In the meantime, only families in receipt of income support can receive Abidec from clinics free of charge; other families can purchase vitamins from the chemist or supermarket.

Which supplements?
There are various types of vitamin supplements available. Suitable supplements include Abidec, Dalivit, and Minadex, as well as brands from supermarket and chemist's own brands, which may be cheaper (see Table 3). It is important to check that the supplement is appropriate for the baby's age and that the correct dosage is given.

[[NIP28_table3_18]]

A study of primary schoolchildren showed that cod liver oil was given to 25% of children in African Caribbean communities in the UK.(15) Some brands are no longer suitable for children under the age of five years because the level of dioxins exceeds the current safety limit for that age group. Parents should check whether the supplements they use are appropriate for children under 5 years old.

Conclusion
The promotion of nutrition is an important role for all healthcare workers working with pregnant women, women who are breastfeeding, and young children. It is also crucial that they receive appropriate advice on supplements, especially for families that are at particular risk, such as those on a low income or from minority ethnic groups.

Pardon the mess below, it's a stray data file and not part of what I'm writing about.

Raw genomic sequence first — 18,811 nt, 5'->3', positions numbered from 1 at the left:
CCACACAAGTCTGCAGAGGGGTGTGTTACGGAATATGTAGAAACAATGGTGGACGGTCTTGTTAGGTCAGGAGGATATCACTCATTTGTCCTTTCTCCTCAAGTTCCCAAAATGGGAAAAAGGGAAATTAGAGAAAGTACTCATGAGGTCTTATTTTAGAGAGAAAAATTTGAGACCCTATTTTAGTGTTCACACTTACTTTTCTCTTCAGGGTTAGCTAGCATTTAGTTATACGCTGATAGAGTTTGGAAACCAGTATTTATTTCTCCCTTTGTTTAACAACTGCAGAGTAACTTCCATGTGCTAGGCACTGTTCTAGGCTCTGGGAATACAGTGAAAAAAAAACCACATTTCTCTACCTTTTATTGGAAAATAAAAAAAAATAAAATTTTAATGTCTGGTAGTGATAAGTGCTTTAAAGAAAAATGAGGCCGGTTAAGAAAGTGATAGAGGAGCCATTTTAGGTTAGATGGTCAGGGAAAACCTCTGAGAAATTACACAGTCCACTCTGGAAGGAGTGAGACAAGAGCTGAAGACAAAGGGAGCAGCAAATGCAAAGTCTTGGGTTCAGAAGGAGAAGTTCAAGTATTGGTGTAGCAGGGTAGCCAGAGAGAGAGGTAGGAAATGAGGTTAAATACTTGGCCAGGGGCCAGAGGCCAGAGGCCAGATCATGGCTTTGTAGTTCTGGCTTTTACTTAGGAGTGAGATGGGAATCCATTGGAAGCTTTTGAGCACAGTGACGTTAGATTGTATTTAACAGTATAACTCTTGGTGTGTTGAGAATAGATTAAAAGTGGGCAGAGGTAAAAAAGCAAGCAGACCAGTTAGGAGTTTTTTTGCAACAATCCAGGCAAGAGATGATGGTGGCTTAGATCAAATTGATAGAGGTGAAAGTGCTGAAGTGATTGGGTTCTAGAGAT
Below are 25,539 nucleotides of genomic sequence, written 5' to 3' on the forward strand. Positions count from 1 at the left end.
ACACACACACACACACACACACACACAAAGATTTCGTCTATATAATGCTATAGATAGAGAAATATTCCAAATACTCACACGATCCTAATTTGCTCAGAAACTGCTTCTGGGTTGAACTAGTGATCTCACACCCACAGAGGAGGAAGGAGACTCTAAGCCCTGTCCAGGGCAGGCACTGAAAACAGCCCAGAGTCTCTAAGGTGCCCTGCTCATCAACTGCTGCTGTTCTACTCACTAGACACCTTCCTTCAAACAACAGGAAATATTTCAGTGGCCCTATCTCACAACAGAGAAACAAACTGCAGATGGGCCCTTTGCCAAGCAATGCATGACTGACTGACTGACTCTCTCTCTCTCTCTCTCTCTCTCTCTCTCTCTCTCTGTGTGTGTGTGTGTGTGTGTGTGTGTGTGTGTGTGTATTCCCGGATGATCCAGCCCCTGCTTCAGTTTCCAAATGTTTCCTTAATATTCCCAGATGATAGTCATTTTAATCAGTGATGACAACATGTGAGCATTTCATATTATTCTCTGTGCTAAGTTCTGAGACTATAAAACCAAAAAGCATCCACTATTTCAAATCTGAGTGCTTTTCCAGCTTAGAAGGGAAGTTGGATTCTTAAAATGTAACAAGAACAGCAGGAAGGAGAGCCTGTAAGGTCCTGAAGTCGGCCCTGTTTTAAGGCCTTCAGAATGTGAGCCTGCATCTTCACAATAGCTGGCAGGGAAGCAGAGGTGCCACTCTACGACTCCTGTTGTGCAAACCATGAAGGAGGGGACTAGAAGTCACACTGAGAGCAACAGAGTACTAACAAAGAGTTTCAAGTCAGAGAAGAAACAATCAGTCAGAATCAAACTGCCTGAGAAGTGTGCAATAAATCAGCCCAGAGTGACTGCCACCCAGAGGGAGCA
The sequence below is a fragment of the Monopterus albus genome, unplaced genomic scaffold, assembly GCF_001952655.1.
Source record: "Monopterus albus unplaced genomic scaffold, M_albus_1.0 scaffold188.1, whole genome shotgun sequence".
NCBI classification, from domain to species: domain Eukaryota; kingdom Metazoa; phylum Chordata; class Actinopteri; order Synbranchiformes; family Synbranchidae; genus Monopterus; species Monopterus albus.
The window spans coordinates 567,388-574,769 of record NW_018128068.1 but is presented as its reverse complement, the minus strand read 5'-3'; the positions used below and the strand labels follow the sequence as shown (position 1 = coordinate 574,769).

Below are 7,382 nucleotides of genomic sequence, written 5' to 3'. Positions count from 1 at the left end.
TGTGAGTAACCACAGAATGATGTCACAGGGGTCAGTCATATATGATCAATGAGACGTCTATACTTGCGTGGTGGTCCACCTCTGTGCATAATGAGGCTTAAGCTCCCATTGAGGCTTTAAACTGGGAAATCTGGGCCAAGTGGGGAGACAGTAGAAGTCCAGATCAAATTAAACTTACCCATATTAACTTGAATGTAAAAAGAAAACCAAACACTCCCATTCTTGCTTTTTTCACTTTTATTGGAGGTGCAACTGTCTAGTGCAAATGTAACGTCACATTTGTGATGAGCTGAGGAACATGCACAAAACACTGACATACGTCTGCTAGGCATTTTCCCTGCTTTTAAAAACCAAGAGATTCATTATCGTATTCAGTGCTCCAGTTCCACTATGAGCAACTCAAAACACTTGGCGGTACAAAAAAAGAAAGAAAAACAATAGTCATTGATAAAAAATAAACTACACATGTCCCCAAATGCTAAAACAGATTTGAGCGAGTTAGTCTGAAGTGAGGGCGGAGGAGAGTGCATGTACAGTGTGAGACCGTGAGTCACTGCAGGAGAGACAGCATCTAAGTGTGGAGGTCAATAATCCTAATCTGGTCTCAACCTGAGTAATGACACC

References

  1. NHS Direct. Babies, weaning. Available from URL: http://www.nhsdirect.nhs.uk/articles/article.aspx?printPage=1&articleId=664
  2. Department of Health. Weaning and the weaning diet: report of the Working Group on the Weaning Diet of the Committee on Medical Aspects of Food Policy Report on Health and Social Subjects 45. London: HMSO; 1994.
  3. World Health Organization. Nutritional anaemias. WHO technical report series no. 503. Geneva: WHO; 1972.
  4. Gregory J, et al. National diet and nutrition survey: children aged 1½ to 4½ years. Volume 1: report of the diet and nutrition survey. London: HMSO; 1995.